Fifteen people donned bright orange safety vests, hard hats and safety glasses on Thursday to learn more about construction of the Southwest light-rail line at its most challenging spot: the Kenilworth corridor in Minneapolis.
The tour was one of dozens hosted by the Metropolitan Council to demystify for the public the complicated, multiyear construction process of the Twin Cities' third light-rail line.
"We want people to understand how complex this project is," explained David Davies, community outreach coordinator for the regional planning body.
Thursday's tour explored a half-mile-long tunnel being built along the Kenilworth corridor, a narrow recreation and freight passage between Cedar Lake and Lake of the Isles. It's the most expensive and complicated part of the 14.5-mile line linking downtown Minneapolis and Eden Prairie.
Southwest project director Jim Alexander began by addressing "the elephant on the beach" — the project's current cost and when the line will begin service. Both are unknown at this point.
Issues with what contractors called "poor soils" in the corridor caused the previous $2 billion price tag to rise by $200 million. "That cost will go up, we don't know yet by how much," Alexander said.
The project, which is halfway complete, has exhausted its original $204 million contingency fund. Hennepin County has set aside an additional $200 million to cover costs at the behest of the Federal Transit Administration (FTA), which is helping fund the project.
When passenger service begins all depends on how the tunnel progresses. The previous start date was 2023.
"This is the most difficult piece. This is a bear," Alexander said, nodding toward the site. "And it's a big bear."
He speculated that Southwest will end up costing $150 million to $200 million a mile, causing one woman to audibly gasp. But, he said, other transit projects across the United States have cost more.
The project's relationship with its neighbors in the Kenilworth corridor has been fraught over the years, including unsuccessful litigation lodged against the Met Council that sought to stop the project on environmental grounds. Tour participants on Tuesday were curious but polite.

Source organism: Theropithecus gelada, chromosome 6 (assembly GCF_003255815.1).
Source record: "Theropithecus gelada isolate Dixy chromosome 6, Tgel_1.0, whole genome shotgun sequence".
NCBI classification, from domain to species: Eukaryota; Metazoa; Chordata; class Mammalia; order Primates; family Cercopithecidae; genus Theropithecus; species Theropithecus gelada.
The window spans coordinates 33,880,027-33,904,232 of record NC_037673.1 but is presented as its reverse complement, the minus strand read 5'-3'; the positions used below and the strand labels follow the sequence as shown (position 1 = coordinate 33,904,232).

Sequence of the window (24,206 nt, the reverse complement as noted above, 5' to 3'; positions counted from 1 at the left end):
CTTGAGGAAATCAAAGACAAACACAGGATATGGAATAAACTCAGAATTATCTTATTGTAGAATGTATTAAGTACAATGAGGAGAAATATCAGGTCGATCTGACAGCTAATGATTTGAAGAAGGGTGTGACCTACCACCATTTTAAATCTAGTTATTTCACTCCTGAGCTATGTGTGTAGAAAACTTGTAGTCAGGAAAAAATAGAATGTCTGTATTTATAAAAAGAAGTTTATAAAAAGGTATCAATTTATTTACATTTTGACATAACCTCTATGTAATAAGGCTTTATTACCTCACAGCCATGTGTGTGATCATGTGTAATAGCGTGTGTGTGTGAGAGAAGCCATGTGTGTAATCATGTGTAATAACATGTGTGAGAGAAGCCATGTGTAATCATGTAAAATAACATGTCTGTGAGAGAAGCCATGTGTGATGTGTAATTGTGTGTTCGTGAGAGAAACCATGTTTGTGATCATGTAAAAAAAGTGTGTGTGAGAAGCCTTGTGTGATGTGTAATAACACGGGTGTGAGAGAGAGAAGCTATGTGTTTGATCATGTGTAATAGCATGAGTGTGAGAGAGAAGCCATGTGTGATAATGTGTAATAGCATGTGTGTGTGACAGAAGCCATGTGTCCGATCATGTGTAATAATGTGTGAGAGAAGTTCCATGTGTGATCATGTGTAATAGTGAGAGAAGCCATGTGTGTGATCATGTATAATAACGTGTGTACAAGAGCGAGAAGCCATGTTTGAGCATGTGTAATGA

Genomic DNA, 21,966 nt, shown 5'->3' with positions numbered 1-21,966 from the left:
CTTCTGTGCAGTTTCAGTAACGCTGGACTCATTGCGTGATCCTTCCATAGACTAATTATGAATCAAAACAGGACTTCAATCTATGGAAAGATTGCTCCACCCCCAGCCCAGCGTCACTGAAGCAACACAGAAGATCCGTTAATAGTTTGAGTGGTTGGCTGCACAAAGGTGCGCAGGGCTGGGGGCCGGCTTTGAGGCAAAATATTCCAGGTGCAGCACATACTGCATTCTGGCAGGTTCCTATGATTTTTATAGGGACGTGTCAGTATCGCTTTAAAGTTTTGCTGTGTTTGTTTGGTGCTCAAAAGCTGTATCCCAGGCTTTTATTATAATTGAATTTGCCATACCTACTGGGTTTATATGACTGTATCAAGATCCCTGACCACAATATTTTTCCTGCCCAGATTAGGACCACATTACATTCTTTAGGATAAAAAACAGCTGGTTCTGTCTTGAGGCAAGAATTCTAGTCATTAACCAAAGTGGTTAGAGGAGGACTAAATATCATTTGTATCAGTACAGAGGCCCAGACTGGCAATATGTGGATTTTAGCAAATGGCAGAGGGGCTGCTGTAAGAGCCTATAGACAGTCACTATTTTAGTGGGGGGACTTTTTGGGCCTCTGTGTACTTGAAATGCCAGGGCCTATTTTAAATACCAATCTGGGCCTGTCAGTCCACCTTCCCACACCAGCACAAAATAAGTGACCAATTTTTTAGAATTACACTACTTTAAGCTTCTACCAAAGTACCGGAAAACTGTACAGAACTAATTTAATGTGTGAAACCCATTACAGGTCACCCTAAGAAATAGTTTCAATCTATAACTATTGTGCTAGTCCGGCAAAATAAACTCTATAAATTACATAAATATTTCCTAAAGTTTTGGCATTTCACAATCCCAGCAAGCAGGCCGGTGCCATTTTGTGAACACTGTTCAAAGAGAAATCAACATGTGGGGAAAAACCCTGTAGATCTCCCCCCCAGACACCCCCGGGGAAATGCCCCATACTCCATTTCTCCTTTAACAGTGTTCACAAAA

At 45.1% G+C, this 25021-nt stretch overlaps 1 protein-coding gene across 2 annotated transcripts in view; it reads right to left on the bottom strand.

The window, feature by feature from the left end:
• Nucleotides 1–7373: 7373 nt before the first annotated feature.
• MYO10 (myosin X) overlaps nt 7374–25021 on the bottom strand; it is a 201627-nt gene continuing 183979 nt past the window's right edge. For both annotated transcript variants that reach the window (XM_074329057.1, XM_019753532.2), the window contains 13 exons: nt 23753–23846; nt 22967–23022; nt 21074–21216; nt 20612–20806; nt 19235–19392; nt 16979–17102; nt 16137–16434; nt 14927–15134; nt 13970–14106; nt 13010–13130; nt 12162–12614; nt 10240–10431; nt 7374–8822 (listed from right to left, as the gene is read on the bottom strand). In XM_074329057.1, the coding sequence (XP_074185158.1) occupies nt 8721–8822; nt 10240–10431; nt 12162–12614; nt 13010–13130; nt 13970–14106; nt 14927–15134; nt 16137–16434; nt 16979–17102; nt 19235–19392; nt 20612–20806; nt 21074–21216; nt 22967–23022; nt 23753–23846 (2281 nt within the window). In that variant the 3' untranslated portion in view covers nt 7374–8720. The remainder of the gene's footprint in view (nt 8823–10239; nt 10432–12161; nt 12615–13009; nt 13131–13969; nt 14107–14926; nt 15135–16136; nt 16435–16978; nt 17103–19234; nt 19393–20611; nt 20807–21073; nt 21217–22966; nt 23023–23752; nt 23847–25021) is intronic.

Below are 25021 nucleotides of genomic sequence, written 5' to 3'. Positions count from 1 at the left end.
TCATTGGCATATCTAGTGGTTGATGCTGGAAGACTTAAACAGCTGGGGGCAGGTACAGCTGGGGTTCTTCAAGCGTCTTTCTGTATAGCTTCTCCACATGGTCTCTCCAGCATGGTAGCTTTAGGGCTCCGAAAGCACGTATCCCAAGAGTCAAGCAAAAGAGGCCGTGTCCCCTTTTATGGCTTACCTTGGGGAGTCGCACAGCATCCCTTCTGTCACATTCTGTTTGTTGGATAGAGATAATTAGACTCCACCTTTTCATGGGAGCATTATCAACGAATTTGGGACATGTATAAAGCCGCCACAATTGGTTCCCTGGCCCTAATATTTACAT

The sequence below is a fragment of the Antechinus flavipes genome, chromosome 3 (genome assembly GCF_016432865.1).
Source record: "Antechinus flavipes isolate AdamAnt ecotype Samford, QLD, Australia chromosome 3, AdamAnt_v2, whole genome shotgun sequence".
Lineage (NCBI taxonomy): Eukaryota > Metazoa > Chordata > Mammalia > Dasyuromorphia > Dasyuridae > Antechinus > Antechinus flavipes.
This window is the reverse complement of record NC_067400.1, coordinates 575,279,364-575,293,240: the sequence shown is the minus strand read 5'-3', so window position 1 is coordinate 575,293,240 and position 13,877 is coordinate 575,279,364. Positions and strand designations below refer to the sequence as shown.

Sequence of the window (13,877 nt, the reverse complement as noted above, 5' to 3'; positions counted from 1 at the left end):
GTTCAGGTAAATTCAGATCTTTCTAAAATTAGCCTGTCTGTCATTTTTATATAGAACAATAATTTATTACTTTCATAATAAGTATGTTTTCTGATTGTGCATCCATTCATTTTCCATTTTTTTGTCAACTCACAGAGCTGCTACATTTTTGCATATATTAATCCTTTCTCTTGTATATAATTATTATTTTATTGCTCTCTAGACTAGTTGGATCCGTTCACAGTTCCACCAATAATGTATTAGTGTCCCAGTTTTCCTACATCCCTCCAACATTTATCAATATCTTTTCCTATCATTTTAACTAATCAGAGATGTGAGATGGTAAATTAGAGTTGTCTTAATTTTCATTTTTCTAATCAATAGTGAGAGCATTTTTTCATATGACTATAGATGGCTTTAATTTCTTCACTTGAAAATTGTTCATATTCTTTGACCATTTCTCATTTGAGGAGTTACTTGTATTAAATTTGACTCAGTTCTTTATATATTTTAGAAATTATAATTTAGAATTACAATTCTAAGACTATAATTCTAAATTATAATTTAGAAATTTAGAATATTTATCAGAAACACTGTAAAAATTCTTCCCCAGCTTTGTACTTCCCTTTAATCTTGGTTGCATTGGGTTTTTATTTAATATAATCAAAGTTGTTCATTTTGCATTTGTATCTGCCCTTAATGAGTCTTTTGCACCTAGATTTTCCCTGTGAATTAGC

Kenwood resident Evelyn Turner said she's endured her fair share of dust and noise during Southwest's construction. "It will be done sometime," she said, somewhat philosophically.
While Turner said she supports light-rail transit in general, she questioned locating it alongside Twin Cities and Western Railroad's freight trains, which will continue to operate in the corridor even after light-rail service begins.
When Southwest was being planned, Turner said, Hennepin County had promised the freight trains would be diverted, but that didn't happen. "A lot of people still are bitter," she said.
The more recent soil issue caused the Met Council to change its construction methods in a narrow stretch of the corridor close to the Calhoun Isles condominiums. Parts of the complex's foundation lie within 6 inches of the tunnel.
Builders are erecting a secant wall — intersecting reinforced concrete piles — on the east side of the tunnel to stabilize the soils during construction, a move intended to protect the foundations of nearby buildings, according to council officials.
Heading toward downtown, light-rail trains will emerge from the tunnel to cross a bridge over the channel between Cedar Lake and Lake of the Isles.
"I have grandkids, so we have to balance the disruption of our lives now for the benefit of future generations," said Dick Adair, who lives in the Bryn Mawr neighborhood of Minneapolis.
Janet Moore • 612-673-7752